Tuesday, March 17, 2009

St. Patrick, British Missionary to Ireland

Happy Saint Patrick's Day! Yes, March 17 marks the anniversary of the death of Patrick, British missionary to pagan Ireland. This morning as we gathered around our school table ready for another day of home education, I read aloud to my kids from one of my favorite books, Martha Zimmerman's Celebrating the Christian Year. Zimmerman, the wife of a Presbyterian pastor, has laid out the church year with much wonderful information about each celebration, plus crafts and food to go along with each. And her chapter on Saint Patrick's day is certainly one of her best.

Martha Zimmerman starts the chapter asking about what ideas we normally associate with March 17? Shamrocks? Leprechauns? Wearin' of the green? Ireland? And then she relates Patrick's story as taken from his Confessions, so much of the chapter is written in Patrick's own words, rather than relying on legend and hearsay. She relates that he was born around 389 AD of British Christian parents and was a Roman citizen when Christianity was the official religion of the Roman Empire which included Britain but not Ireland. Although his parents were Christians, Patrick was not a believer until extraordinary circumstances and the call of God revealed Christ to him.

When Patrick was about 16 years old, the Roman Empire was beginning to crumble, and Rome could no longer protect Britain from marauding Irish pirates who often kidnapped the British and kept them as slaves. Patrick was indeed captured by Irish pirates and was made to keep flocks of sheep more than 200 miles inland for the next six years. It was in those long days of solitude that Patrick heard God's call. Patrick wrote, "And there the Lord opened my perception of my heart's unbelief so that I remembered my sins even though late, and turned with all of my heart to the Lord my God...." While tending flocks, he used to pray "constantly" during the day and often during the night as well. He claimed, "the spirit was fervent within me." God gave Patrick a vision of his escape and return to England which he soon accomplished.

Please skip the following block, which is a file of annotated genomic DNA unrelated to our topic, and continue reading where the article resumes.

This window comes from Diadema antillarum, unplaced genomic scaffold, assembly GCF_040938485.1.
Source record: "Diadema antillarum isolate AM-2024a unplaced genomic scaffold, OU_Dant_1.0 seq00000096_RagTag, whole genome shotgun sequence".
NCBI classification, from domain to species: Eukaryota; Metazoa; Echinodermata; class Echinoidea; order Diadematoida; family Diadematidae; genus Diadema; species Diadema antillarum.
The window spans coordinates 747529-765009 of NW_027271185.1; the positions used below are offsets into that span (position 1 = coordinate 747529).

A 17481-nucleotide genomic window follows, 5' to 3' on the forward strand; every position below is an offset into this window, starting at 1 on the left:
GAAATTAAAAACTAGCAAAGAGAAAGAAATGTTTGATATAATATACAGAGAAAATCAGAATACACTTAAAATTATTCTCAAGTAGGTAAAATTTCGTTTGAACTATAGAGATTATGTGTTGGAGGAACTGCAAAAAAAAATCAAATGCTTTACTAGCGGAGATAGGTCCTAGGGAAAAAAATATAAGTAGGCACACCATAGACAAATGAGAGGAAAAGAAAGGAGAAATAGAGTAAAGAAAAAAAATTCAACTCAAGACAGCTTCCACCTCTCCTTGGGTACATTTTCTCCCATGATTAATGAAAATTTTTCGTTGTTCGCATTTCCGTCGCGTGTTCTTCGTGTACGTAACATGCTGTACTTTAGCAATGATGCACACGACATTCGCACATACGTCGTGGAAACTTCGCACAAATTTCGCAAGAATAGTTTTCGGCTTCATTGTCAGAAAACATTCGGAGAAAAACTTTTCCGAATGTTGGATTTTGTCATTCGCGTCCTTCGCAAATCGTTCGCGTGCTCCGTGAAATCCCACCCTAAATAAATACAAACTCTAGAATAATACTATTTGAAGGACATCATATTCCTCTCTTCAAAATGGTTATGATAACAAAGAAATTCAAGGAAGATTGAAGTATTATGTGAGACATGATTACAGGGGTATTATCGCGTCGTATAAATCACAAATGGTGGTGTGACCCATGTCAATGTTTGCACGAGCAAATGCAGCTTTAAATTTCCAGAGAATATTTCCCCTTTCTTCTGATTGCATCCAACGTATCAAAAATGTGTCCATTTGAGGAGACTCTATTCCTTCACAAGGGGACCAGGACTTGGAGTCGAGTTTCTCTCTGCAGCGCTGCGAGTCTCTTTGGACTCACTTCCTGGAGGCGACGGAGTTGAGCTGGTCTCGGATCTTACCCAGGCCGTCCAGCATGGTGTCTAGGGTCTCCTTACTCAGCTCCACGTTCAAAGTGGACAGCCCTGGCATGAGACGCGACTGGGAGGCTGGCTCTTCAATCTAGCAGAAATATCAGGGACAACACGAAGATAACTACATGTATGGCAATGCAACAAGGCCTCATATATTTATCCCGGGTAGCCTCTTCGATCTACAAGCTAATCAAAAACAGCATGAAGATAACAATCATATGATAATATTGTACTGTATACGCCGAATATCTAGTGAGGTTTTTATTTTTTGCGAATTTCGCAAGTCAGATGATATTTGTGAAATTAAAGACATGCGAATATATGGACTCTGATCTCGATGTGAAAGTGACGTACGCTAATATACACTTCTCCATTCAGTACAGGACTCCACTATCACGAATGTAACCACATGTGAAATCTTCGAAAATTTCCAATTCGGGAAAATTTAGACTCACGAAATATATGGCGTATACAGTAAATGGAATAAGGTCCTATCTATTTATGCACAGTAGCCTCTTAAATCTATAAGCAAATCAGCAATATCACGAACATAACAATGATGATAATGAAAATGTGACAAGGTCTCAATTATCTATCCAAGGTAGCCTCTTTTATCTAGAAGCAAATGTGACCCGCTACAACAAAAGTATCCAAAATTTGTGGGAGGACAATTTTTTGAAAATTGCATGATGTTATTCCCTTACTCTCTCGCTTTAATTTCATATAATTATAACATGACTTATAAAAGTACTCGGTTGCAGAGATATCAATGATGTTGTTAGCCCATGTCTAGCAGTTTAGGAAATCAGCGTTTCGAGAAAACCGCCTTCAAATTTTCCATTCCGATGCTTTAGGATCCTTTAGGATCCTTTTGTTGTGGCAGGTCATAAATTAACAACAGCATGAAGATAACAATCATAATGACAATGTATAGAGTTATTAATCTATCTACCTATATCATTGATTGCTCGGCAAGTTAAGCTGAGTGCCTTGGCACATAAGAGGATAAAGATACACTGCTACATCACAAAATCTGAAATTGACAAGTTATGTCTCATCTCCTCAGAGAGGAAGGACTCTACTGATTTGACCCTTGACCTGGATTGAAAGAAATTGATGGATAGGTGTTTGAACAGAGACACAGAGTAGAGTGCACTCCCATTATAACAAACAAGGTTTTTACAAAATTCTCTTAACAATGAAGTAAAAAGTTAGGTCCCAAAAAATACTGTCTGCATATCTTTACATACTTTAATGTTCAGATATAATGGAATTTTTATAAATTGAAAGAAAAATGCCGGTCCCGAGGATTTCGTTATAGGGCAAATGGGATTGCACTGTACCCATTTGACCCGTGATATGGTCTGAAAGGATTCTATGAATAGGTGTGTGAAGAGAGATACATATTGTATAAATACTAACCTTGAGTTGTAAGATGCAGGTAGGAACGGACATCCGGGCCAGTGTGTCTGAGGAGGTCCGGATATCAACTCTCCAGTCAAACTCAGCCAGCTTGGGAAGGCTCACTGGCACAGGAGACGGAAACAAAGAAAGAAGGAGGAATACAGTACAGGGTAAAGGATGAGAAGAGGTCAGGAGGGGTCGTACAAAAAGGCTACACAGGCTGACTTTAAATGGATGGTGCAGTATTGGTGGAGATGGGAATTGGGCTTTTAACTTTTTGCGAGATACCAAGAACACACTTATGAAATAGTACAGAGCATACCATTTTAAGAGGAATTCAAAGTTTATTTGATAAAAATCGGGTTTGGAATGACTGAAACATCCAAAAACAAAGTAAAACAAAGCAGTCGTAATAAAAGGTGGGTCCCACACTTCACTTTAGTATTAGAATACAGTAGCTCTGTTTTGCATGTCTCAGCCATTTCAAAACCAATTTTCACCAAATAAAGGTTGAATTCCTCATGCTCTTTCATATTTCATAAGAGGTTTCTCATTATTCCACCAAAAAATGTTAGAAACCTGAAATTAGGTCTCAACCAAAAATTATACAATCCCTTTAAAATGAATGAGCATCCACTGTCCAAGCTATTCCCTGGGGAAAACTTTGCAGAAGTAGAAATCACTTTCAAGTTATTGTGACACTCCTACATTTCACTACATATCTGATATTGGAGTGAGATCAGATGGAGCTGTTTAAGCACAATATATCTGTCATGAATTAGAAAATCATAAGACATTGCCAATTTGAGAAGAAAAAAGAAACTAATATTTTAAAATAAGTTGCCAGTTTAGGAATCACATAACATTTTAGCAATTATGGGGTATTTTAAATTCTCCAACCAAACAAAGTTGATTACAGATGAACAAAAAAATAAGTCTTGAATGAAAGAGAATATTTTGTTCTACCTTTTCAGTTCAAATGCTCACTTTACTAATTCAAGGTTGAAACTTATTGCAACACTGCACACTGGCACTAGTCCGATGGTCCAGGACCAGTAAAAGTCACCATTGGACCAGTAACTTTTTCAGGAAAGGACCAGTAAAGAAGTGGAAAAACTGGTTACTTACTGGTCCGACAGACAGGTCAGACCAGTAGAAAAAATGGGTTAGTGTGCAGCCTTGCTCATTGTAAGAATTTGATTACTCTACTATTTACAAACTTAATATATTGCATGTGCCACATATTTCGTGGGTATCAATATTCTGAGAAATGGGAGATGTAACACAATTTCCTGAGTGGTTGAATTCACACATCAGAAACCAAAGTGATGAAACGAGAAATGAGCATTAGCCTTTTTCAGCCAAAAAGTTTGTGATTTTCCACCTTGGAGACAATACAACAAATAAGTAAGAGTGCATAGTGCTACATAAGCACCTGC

We are not sure how long Patrick remained in England before God gave him the dream that sent him back to convert the land of his imprisonment to Christ, but return he did. As Zimmerman writes, "Patrick stands out in history as one who recognized and accepted God's call, left family and friends, and took the message of the Gospel of Jesus Christ to the people of Ireland" (p. 119). Before Patrick returned to Ireland, this pagan country was ruled by magic and superstition. Under the influence of the Druid priests, the Irish worshipped nature: the sun, moon, wind, water, and fire. The common belief was that both good and evil spirits inhabited the hills and trees.

In an article entitled "The Saint Patrick We Never Knew," we discover the importance of Patrick's obedience to God in converting the Irish: